Overestimating women's representation in medicine: A survey of medical professionals' estimates and their(un)willingness to support gender equality initiatives

Christopher T. Begeny*, Rebecca C. Grossman, Michelle K. Ryan

*Corresponding author for this work

Research output: Contribution to journalArticleAcademicpeer-review

1 Citation (Scopus)
4 Downloads (Pure)

Abstract

Objective Amidst growing numbers of women in certain areas of medicine (eg, general practice/primary care), yet their continued under-representation in others (eg, surgical specialties), this study examines (1) whether medical professionals mistakenly infer that women are now broadly well represented, overestimating women's true representation in several different areas and roles; and (2) whether this overestimation of women's representation predicts decreased support for gender equality initiatives in the field, in conjunction with one's own gender. Design Cross-sectional survey. Setting UK-based medical field. Participants 425 UK medical consultants/general practitioners and trainees (ST/CT1+/SHO/Registrar); 47% were female. Main outcome measures Estimates of women's representation in different areas/roles within medicine, examined as a composite estimate and individually; and a multi-item measure of support for gender-based initiatives in medicine. Results Medical professionals tended to overestimate women's true representation in several different areas of medicine (general practice, medical specialties, surgical specialties) and in various roles (consultants/general practitioners, trainees, medical school graduates). Moreover, these erroneous estimates predicted a decreased willingness to support gender-based initiatives, particularly among men in the field: composite overestimation∗respondent gender interaction, B=-0.04, 95% CI -0.07 to -0.01, p=0.01. Specifically, while female respondents' (over)estimates were unrelated to their level of support (B=0.00, 95% CI -0.02 to 0.02, p=0.92), male respondents' tendency to overestimate the proportion of women in medicine predicted lower support for gender-based initiatives (B=-0.04, 95% CI -0.06 to -0.02, p<0.001). Conclusions While some progress has been made in gender representation in the medical field, this research illustrates that there are still barriers to gender equality efforts and identifies who within the field is focally maintaining these barriers. It is those individuals (particularly men) who overestimate the true progress that has been made in women's representation who are at highest risk of undermining it.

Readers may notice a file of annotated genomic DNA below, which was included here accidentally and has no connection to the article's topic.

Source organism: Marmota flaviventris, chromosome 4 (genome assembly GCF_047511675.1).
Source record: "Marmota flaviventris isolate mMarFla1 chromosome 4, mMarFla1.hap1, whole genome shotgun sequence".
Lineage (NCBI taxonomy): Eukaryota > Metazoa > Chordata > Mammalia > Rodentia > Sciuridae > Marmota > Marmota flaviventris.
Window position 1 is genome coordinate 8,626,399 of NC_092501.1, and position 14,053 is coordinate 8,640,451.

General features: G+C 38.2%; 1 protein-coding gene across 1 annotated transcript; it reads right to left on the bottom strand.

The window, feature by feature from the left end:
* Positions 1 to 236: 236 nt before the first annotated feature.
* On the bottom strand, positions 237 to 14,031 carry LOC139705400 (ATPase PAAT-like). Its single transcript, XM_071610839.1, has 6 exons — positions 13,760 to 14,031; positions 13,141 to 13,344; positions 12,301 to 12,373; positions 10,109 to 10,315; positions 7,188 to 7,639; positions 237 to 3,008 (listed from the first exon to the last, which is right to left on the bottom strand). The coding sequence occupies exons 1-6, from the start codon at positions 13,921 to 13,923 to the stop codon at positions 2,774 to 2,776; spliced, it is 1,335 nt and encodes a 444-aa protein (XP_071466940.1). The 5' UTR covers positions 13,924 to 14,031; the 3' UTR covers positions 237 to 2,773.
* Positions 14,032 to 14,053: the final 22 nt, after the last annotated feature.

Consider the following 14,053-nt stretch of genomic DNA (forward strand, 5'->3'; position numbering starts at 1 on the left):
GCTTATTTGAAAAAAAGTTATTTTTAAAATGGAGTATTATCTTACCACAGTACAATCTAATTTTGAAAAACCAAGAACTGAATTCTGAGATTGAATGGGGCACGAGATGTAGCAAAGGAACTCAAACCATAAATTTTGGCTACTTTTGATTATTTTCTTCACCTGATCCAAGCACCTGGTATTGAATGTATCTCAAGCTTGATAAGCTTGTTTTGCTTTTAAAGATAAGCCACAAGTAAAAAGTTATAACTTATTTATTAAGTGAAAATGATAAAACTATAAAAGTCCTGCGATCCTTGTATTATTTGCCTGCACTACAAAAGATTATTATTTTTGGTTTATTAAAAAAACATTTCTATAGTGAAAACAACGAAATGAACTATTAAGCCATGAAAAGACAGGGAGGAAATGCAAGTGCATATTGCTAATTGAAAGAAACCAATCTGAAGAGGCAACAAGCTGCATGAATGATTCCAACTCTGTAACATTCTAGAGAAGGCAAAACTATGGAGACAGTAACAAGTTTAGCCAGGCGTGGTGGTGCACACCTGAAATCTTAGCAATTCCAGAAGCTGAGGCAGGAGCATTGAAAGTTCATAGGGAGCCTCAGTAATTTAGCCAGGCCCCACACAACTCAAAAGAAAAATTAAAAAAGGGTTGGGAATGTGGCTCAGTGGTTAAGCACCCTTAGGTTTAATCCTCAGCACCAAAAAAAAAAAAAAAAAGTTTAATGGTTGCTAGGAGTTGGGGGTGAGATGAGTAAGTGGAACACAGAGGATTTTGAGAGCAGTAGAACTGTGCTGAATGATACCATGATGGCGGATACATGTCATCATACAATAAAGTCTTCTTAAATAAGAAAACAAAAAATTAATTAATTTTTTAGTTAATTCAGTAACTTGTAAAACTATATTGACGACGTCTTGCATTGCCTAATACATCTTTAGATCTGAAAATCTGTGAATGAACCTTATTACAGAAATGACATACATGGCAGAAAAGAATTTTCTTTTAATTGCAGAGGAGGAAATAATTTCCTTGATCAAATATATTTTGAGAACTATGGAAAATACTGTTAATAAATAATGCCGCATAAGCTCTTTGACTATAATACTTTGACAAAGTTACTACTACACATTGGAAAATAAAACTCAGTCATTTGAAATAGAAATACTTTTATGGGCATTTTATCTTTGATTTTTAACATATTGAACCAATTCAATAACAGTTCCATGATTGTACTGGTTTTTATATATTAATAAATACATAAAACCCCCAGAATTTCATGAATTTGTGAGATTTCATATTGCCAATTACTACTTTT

Original languageEnglish
Article numbere054769
Number of pages10
JournalBMJ Open
Volume12
Issue number3
DOIs
Publication statusPublished - 21-Mar-2022
Externally publishedYes

Keywords

  • Health services administration & management
  • Human resource management
  • Organisational development

Cite this